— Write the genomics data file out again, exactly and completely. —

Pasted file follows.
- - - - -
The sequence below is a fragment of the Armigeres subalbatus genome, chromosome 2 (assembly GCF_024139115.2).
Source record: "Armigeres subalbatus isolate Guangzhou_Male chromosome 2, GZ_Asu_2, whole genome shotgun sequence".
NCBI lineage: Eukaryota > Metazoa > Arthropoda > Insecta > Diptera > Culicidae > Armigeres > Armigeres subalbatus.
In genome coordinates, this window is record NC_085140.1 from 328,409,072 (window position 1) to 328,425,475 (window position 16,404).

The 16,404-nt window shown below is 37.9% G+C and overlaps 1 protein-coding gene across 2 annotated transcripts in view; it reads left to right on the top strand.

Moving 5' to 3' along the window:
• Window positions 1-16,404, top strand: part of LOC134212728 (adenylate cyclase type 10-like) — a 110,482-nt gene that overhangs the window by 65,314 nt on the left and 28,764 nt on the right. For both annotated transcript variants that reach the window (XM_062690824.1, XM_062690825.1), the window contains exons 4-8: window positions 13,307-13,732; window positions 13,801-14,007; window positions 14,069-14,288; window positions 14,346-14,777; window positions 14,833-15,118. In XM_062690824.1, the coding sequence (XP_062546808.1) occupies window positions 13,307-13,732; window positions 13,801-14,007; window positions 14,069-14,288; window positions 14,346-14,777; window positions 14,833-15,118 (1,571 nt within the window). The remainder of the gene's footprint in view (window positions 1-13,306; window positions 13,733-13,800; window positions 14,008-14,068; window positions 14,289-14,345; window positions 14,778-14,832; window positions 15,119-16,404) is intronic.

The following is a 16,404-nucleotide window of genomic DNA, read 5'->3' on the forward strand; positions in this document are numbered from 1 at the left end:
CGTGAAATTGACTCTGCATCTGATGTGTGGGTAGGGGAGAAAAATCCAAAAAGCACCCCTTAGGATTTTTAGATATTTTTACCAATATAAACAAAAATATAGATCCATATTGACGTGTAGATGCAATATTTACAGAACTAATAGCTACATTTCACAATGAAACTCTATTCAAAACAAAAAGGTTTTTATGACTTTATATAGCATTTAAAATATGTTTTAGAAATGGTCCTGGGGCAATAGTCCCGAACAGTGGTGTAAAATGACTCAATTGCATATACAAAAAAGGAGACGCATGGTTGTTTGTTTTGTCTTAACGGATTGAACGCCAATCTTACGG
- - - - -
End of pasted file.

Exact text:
The sequence below is a fragment of the Armigeres subalbatus genome, chromosome 2 (assembly GCF_024139115.2).
Source record: "Armigeres subalbatus isolate Guangzhou_Male chromosome 2, GZ_Asu_2, whole genome shotgun sequence".
NCBI lineage: Eukaryota > Metazoa > Arthropoda > Insecta > Diptera > Culicidae > Armigeres > Armigeres subalbatus.
In genome coordinates, this window is record NC_085140.1 from 328,409,072 (window position 1) to 328,425,475 (window position 16,404).

The 16,404-nt window shown below is 37.9% G+C and overlaps 1 protein-coding gene across 2 annotated transcripts in view; it reads left to right on the top strand.

Moving 5' to 3' along the window:
• Window positions 1-16,404, top strand: part of LOC134212728 (adenylate cyclase type 10-like) — a 110,482-nt gene that overhangs the window by 65,314 nt on the left and 28,764 nt on the right. For both annotated transcript variants that reach the window (XM_062690824.1, XM_062690825.1), the window contains exons 4-8: window positions 13,307-13,732; window positions 13,801-14,007; window positions 14,069-14,288; window positions 14,346-14,777; window positions 14,833-15,118. In XM_062690824.1, the coding sequence (XP_062546808.1) occupies window positions 13,307-13,732; window positions 13,801-14,007; window positions 14,069-14,288; window positions 14,346-14,777; window positions 14,833-15,118 (1,571 nt within the window). The remainder of the gene's footprint in view (window positions 1-13,306; window positions 13,733-13,800; window positions 14,008-14,068; window positions 14,289-14,345; window positions 14,778-14,832; window positions 15,119-16,404) is intronic.

The following is a 16,404-nucleotide window of genomic DNA, read 5'->3' on the forward strand; positions in this document are numbered from 1 at the left end:
CGTGAAATTGACTCTGCATCTGATGTGTGGGTAGGGGAGAAAAATCCAAAAAGCACCCCTTAGGATTTTTAGATATTTTTACCAATATAAACAAAAATATAGATCCATATTGACGTGTAGATGCAATATTTACAGAACTAATAGCTACATTTCACAATGAAACTCTATTCAAAACAAAAAGGTTTTTATGACTTTATATAGCATTTAAAATATGTTTTAGAAATGGTCCTGGGGCAATAGTCCCGAACAGTGGTGTAAAATGACTCAATTGCATATACAAAAAAGGAGACGCATGGTTGTTTGTTTTGTCTTAACGGATTGAACGCCAATCTTACGG